Pat Hanly: Blast!

The Painter and His Protests

 

A generation ago in 1987, New Zealand passed legislation to make the country nuclear free. To celebrate this wonderful achievement writer, Trish Gribben and Lopdell House Gallery are publishing a children’s book featuring Pat Hanly’s anti-nuclear paintings and Gil Hanly’s documentary photographs. The gallery will be showing an exhibition of the fabulous works featured in the book as well as Claudia Pond-Eyley’s excellent documentary, 'No Nukes is Good Nukes' and Gil Hanly’s 'Nuclear Free: Protest Photography.'

Pat Hanly’s paintings are about passion and protest, light, love and life. He painted with many different styles and subjects but this book focuses on the work made in fear or protest about nuclear weapons. In the story of New Zealand’s struggle to be nuclear-free no artist is more important than Pat Hanly.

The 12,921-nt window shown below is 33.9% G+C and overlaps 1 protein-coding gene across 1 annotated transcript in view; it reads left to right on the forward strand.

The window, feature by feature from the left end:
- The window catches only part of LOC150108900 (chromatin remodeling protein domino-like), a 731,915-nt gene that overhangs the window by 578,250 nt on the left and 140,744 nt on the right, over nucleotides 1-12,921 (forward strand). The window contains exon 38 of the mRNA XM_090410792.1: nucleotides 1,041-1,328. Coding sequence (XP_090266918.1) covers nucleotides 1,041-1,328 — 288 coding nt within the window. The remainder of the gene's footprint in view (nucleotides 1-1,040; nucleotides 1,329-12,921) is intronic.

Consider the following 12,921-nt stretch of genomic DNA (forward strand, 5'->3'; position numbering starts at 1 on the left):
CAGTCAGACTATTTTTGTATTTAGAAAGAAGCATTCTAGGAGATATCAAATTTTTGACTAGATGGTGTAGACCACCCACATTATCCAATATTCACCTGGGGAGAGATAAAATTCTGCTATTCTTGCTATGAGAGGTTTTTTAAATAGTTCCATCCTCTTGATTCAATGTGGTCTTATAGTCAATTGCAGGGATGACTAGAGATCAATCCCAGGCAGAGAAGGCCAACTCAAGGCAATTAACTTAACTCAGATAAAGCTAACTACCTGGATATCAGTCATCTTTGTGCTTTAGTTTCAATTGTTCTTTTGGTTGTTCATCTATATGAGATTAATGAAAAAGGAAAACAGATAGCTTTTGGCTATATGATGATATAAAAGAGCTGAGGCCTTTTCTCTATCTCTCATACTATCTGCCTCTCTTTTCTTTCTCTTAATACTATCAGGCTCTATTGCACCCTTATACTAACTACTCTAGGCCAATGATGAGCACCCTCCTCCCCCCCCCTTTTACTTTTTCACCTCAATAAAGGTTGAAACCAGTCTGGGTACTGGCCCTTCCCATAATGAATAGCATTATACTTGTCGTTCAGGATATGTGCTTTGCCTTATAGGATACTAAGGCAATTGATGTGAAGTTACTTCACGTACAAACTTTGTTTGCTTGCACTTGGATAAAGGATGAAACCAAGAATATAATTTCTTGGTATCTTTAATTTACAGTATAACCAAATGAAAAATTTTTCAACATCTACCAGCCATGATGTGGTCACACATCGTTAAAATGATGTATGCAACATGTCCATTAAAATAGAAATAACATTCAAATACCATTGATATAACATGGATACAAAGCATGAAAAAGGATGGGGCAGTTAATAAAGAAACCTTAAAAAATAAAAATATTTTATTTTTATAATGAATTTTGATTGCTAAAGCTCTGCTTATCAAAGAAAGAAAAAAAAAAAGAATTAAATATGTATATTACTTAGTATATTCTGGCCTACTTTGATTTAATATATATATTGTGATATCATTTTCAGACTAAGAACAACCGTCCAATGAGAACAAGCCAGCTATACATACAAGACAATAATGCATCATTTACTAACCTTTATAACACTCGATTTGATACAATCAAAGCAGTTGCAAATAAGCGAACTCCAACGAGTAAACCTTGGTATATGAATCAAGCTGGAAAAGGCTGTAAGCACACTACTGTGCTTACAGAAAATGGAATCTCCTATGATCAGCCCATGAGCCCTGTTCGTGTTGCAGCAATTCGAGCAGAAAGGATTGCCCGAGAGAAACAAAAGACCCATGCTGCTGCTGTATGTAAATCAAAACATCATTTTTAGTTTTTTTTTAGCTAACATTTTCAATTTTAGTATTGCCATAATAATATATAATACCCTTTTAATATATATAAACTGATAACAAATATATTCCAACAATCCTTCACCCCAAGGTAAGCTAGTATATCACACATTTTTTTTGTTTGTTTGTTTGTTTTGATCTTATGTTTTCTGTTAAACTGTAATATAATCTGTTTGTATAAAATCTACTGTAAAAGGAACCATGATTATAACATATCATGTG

Pat Hanly was a small man with a big-hearted, wide-seeing view of the world. He was bold and brave. All through his life he painted and spoke up about political and social things that disturbed him, especially nuclear testing when France was exploding bombs at Moruroa, in French Polynesia in the Pacific Ocean.

With this book and exhibition, we hope to engage an audience of all ages and tell a very New Zealand story of the power of art to move hearts and minds.

Image: Pat Hanly: Pacific Hope (1984). Silkscreen print. Collection of the Hanly Family Trust. - detail

27 August - 11 October 2009

 

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Who Am I, (1978)

The Kite, (1971)